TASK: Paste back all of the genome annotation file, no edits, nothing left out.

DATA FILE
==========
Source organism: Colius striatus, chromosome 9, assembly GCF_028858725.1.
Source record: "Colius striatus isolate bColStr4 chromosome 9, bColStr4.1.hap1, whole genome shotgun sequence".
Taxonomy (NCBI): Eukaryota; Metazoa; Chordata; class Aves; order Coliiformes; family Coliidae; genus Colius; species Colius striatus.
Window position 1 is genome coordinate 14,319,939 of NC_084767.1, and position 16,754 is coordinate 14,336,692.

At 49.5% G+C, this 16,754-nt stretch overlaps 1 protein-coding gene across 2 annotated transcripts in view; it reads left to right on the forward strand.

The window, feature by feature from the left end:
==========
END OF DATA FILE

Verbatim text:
Source organism: Colius striatus, chromosome 9, assembly GCF_028858725.1.
Source record: "Colius striatus isolate bColStr4 chromosome 9, bColStr4.1.hap1, whole genome shotgun sequence".
Taxonomy (NCBI): Eukaryota; Metazoa; Chordata; class Aves; order Coliiformes; family Coliidae; genus Colius; species Colius striatus.
Window position 1 is genome coordinate 14,319,939 of NC_084767.1, and position 16,754 is coordinate 14,336,692.

At 49.5% G+C, this 16,754-nt stretch overlaps 1 protein-coding gene across 2 annotated transcripts in view; it reads left to right on the forward strand.

The window, feature by feature from the left end: